Additionally, I ate more protein sources rich in tryptophan (like dairy, turkey, fish, eggs, seeds and beans) which allow the brain to produce serotonin, and eventually melatonin, leading to improved sleep and longer sleep duration.
3. Targeted changes to what to eat before bed
I also made more targeted changes to my diet to improve sleep. One of these changes was consuming some higher glycemic index carbohydrate meals a couple of hours before bed. These have been shown to help people fall asleep more quickly, increase REM sleep and decrease light sleep.
Consuming tart cherry juice (which contains melatonin) is something else I did just before bed. It has also shown to increase sleep duration, sleep efficiency and reduce inflammation and markers for insomnia. It has the added bonus of reducing delayed-onset muscle soreness, or DOMS, and inflammatory response post-training in marathoners.
I cannot be certain that it had a direct impact, but seven days into this practice and my sleep was remarkably improved. Kiwifruit is another example of a food I will be adding to my diet; the combination of micronutrients it contains appears to be beneficial in extending quality sleep.
4. How nutrition changes Affected my sleep
After four weeks of experimenting, I can confidently say that my sleep is getting better every night. I also feel like I have the tools and knowledge to get a good night’s sleep.
While incorporating these nutritional practices has been shown to have a beneficial effect in studies, every single body is unique.
My results gave me some fantastic information about myself, but the studies I reviewed have their limitations (including gender and age biases, sample size and attrition).
Unfortunately, there’s no one-size-fits-all when it comes to nutrition, and that’s where a knowledge of your own body and tracking personal data can help. The Nightly Recharge feature on the Polar Ignite can give you strong indications of whether changes to your nutrition are working for you, just like they did for me.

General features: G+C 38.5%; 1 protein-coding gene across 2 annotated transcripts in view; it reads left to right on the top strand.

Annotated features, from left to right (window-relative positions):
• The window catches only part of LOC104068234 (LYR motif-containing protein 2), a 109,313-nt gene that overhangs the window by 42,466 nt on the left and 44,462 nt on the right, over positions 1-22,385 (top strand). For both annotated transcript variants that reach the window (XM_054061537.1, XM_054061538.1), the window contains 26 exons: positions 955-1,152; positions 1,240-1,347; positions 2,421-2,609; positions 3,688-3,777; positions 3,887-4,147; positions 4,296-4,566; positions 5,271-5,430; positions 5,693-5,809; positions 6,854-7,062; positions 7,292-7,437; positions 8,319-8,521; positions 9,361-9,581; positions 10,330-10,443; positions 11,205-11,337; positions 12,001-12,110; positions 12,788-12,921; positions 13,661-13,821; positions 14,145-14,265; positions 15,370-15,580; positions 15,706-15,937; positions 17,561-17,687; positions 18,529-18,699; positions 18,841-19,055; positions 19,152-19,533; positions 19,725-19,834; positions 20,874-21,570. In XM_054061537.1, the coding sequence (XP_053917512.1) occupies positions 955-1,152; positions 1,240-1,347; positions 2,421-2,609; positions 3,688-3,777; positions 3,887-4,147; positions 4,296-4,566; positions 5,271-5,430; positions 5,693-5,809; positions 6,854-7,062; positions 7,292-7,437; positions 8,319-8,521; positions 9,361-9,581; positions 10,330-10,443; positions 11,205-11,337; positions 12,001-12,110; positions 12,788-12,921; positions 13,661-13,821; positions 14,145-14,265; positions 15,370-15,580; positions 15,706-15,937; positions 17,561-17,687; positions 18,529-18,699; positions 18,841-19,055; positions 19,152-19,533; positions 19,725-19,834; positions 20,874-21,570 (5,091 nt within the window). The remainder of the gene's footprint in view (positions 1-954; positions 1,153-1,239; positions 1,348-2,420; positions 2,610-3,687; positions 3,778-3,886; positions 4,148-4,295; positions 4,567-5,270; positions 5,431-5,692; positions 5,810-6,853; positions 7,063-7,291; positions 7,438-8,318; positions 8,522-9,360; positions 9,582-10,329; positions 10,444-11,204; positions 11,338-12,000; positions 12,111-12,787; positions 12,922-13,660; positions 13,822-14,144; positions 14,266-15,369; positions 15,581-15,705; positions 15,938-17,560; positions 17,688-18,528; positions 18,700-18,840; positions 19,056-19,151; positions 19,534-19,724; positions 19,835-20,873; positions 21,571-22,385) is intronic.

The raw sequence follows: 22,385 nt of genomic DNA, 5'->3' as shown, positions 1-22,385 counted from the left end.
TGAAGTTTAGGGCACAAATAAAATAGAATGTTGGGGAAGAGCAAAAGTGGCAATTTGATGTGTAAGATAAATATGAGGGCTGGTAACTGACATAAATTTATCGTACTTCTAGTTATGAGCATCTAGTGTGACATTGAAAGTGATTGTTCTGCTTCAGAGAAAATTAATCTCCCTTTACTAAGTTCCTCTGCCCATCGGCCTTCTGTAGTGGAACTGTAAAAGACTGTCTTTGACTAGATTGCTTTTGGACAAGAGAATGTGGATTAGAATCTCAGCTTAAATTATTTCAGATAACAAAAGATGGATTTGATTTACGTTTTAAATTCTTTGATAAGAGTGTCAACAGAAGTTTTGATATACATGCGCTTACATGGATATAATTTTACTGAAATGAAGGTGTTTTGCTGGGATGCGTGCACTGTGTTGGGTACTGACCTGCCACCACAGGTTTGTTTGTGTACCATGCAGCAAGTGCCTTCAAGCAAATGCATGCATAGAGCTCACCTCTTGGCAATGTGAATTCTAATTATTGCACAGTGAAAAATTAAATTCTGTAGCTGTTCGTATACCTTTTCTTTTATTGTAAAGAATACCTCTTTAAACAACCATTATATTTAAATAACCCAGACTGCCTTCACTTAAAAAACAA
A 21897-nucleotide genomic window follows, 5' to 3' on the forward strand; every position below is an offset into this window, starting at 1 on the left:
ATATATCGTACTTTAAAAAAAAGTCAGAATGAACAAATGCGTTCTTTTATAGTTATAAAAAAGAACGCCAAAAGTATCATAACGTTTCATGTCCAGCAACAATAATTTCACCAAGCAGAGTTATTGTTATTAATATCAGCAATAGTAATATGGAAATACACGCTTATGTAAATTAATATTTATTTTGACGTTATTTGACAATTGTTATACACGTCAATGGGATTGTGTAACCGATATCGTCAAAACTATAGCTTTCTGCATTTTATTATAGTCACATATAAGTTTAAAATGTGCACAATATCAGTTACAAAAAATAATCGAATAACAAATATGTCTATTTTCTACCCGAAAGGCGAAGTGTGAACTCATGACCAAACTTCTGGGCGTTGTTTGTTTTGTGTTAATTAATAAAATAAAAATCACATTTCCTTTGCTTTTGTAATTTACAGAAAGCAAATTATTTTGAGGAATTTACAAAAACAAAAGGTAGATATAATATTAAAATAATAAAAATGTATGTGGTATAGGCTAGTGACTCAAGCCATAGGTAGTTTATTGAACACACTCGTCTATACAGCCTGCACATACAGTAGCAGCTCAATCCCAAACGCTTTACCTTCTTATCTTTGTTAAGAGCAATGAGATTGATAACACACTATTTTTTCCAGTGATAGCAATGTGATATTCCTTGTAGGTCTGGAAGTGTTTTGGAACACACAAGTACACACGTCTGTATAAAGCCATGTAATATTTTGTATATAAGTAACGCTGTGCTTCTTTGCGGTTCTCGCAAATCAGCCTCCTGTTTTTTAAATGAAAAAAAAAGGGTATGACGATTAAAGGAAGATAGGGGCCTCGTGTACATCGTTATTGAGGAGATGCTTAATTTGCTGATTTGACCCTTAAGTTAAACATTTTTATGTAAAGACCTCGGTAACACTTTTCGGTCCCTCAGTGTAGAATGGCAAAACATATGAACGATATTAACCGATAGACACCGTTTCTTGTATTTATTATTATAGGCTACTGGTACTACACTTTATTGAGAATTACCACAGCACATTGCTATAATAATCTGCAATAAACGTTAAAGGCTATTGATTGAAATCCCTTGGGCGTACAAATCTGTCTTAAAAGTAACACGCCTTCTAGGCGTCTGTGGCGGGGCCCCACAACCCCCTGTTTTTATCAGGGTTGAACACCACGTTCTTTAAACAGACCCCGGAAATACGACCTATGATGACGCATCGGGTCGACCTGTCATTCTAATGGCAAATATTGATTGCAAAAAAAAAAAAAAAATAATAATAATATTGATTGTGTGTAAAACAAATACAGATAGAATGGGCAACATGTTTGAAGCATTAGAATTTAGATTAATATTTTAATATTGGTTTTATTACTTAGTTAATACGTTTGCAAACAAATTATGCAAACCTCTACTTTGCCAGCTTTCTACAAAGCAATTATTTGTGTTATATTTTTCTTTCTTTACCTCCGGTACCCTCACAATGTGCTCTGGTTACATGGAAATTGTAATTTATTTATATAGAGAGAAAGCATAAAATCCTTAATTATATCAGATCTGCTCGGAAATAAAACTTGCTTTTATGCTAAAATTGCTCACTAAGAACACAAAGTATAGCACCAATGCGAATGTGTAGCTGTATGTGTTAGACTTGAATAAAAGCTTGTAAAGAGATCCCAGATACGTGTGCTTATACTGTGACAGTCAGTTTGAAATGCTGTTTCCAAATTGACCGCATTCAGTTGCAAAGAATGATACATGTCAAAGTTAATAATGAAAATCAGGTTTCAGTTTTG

Specifically, what you should look for are shorter sleep interruption periods, longer sleep duration, increased heart rate variability and a better ANS and Sleep score. Over time, you may also notice a lower resting heart rate.
Tips for recovery foods that should improve sleep quality
There are practical nutrition changes you can test out to improve your sleep, thus maximizing recovery and subsequent performance. As with any nutritional changes, it’s best to check with your doctor beforehand.
If you do incorporate any of the following suggestions, try tracking changes in your sleep patterns.
What to eat before bed?
- Give yourself 2-3 hours to digest larger meals before bed; eating larger meals later means your digestive system has to work harder, making it more difficult to fall asleep.
- Consume a meal rich in high-GI carbohydrates about 4 hours before bedtime; think about including foods like potatoes, breads, pasta and rice at that time.
- Ensure you’re getting lots of micronutrients like Vitamins A, C and E from whole food sources throughout the day; that means prioritizing a wide variety of fruits and vegetables in your diet, which can help lower oxidative stress and improve sleep and recovery.
- Eat tryptophan-rich proteins alongside a carbohydrate-rich dinner to help your body produce melatonin, improving sleep quality; opt for good sources of tryptophan like dairy products, seeds, eggs, turkey, fish, pumpkin and beans.
- Improve your sleep quality and quantity by having specific foods like kiwifruit and tart cherry juice before bed (look for unsweetened versions, and try doses of 30-60ml before bed).
Getting your nutrition right is one way to set yourself up for better sleep and recovery so I, for one, will definitely prioritize reducing alcohol, drinking tart cherry juice and eating plenty of fruits and vegetables daily.
If you liked this post, don’t forget to share so that others can find it, too.
Or give it a thumbs up!
I like this article
Please note that the information provided in the Polar Blog articles cannot replace individual advice from health professionals. Please consult your physician before starting a new fitness program.